I love DC comics, but when it comes to spies, they suck.  It doesn't matter the era.  Marvel wastes DC with SHIELD.  DC tried and failed numerous times to produce something congruent, and I just don't believe organizations such as UNCLE, MI-6 or the CIA for that matter work in DC cosmology.  

Bombshells on the other hand soaks up pop culture and reinvents it.  This is essentially a universe from scratch.  Therefore, Bennett can easily modify a World War II agency to fit the needs of a cosmos populated by super-women.

The tale segues to Berlin where the Nazis make a pact with a dark lord, and Zatanna's caught in the middle.  From there, Wonder Woman and Mera transport Steve Trevor back home.  All interesting and amusing, but none of these scenarios really compares to the smooth setup of Batwoman becoming a spy for the Allies and her relationship with 1940s police captain Maggie Sawyer.

Jimmy Palmiotti and Amanda Conner split this issue of Starfire into three equally interesting vignettes.  In the first story, Starfire encounters the new Big Bad that served as the past subject of a subplot.

Because of the surreptitious nature of the character, Kori meets him in a bar rather than on the battlefield.  Because of Kori's unique power of touch telepathic absorption, both hero and villain get more than they bargained for.

The pacing of the encounter is perfect, and its more like something you would see in a novel, with this being the first chapter.  That's because the language of the superhero book is in general bombastic, but Conner and Palmiotti surprise you with subtlety.  It's especially unexpected in a title that centers on an uninhibited character whose cadre of abilities include shooting solar beams from her hands.

The second short draws upon what could have been a dismissed joke, but sure enough Kori is neither surprised nor flummoxed when one of her unusual stones begins to exhibit life.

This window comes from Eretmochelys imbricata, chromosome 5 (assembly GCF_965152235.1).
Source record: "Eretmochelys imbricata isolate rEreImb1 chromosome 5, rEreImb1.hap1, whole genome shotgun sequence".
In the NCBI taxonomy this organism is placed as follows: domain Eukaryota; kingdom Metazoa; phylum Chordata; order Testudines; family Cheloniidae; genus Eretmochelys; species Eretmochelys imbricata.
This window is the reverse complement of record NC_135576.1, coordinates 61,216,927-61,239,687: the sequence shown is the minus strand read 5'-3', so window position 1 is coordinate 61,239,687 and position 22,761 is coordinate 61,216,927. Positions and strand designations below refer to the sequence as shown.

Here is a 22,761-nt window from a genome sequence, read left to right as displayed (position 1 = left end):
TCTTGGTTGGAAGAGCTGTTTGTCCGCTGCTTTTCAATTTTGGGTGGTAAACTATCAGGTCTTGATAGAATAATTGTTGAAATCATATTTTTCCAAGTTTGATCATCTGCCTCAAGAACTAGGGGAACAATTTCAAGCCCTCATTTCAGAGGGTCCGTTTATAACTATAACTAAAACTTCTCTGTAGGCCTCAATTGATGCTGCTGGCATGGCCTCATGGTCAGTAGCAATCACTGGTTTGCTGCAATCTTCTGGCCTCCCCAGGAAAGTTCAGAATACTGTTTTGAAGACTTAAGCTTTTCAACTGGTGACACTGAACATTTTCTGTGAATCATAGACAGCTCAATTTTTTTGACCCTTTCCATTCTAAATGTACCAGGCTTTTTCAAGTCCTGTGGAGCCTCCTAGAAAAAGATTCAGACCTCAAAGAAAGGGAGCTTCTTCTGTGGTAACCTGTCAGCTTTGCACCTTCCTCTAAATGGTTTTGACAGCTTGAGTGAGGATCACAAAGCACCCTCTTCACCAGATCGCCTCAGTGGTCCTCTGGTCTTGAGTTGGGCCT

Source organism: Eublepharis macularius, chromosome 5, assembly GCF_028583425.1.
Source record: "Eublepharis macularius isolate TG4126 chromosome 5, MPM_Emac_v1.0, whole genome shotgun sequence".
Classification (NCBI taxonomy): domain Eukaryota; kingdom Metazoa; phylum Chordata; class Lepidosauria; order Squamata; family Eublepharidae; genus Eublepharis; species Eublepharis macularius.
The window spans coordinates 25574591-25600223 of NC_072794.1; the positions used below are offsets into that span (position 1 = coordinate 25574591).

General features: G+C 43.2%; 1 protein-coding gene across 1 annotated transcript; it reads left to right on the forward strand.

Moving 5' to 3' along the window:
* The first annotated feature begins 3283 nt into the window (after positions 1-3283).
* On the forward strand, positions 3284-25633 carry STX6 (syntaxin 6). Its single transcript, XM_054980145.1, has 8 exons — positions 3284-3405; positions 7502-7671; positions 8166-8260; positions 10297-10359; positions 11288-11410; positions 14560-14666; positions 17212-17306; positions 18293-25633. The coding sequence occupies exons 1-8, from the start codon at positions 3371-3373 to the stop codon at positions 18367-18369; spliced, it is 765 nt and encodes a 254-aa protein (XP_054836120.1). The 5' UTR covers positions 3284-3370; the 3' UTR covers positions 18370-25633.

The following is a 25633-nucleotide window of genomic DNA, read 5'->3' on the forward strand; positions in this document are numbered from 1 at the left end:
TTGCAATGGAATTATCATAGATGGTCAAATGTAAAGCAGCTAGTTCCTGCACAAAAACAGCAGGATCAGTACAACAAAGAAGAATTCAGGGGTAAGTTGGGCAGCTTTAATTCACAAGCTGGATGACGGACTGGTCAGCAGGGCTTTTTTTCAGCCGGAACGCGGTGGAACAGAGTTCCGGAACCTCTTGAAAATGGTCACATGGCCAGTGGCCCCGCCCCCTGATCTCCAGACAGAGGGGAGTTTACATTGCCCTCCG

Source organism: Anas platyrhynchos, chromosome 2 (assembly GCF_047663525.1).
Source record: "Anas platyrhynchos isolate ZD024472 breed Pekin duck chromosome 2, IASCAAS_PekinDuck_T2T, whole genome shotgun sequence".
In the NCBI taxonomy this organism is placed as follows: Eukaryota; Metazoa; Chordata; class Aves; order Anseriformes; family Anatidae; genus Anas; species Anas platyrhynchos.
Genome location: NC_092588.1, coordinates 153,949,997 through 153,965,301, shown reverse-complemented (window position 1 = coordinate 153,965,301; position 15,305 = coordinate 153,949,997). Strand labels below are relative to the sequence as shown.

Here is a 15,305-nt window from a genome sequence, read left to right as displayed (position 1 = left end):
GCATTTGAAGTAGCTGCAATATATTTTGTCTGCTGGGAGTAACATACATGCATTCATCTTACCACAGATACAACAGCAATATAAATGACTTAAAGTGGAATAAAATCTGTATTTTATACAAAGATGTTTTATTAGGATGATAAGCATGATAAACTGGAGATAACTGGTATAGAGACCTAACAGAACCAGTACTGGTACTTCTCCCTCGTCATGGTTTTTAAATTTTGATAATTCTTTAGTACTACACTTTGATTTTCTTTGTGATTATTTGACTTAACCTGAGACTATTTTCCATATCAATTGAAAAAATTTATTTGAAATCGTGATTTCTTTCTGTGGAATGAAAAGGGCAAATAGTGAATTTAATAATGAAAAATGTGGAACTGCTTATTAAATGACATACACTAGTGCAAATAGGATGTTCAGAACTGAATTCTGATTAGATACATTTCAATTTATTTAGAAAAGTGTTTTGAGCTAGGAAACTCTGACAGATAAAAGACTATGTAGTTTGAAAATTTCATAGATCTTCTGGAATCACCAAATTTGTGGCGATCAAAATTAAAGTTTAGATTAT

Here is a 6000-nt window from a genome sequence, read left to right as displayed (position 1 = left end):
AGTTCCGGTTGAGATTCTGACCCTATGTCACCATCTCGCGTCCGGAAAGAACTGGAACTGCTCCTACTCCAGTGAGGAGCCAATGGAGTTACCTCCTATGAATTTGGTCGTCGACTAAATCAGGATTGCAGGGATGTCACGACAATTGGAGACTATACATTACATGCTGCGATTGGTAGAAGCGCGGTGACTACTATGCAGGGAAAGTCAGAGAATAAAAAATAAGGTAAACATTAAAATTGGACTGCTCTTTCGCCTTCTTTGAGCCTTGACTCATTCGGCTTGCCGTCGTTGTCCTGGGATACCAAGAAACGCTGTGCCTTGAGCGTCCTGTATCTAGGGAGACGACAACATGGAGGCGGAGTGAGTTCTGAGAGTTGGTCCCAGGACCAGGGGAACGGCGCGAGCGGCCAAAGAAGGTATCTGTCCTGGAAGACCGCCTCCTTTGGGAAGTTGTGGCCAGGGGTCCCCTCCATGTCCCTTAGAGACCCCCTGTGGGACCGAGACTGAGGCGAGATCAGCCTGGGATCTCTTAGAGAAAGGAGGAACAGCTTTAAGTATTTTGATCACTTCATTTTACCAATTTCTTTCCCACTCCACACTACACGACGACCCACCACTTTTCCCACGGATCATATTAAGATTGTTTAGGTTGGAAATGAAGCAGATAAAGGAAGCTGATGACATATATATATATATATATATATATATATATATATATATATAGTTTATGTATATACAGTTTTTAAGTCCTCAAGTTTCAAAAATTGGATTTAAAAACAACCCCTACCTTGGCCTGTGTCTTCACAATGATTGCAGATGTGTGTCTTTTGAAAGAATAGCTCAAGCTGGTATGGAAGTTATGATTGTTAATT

This could be a sweet little moment never discussed again, or it may impact on future storylines.  Either way, it's an effective antidote to the usual filler.

Last but not least, certainly the funniest, Kori seeks a job at an aquarium.

Not to worry, LGBT.  Beth is a porpoise.

Once again, Starfire's alien abilities come to the fore, and Palmiotti and Conner appear to be the only writers who see Kori's more nuanced enhancements as superior subjects ripe for exploration.

The running joke in Spider-Gwen has been the Bodega Bandit, a possibly mentally ill felon who singles out convenience stores.  This issue, writer Jason Latour grants the Bandit a modicum of dignity, and in turn, gives Spider-Woman (Gwen) more empathy.

The cause for the Bandit's sorrow is a return of sorts that provides the grain of mystery that Spider-Gwen must solve.  The solution takes her into the sewers where her practical tactics net her a different sort of reward.

Latour sheds the angst Gwen felt over her scattershot life in favor of a more certain future.  Gwen's more confident in her relationship with the Mary Janes, her band and friends, her father and in her crusade as Spider-Woman.  Of course, not all things are rosy for the web-spinner.

She's still wanted by the police...

...and blamed for Peter Parker's murder.

Still, on a personal level, Gwen has a lot more fun being Spider-Woman and drumming for the band.  This new attitude justifies the new number one, even if its just part of the blanket renumbering of books after Battle World.

The conclusion to Marvel Zombies is satisfying and wonderfully complex.  I have a low tolerance for zombies.  I don't watch The Walking Dead, and the zombie movies I do possess are usually of the so-bad they're good variety.

Abundant nudity also helps.  Thank you, Aurreta Gay.

So, I don't expect much from a zombie production.  Zombies to me are shambling corpses who shouldn't do much except fall over dead.  I don't get how they have super-strength.  I don't understand why their jaws don't fall off when they try to take bites out of people.  I mean, yeah, magic, but after Romero, most zombie films tried to suggest a scientific means for the dead rising out of their graves.  No.  Don't buy it.  Zombies to me are the hobos of the undead and utterly impossible.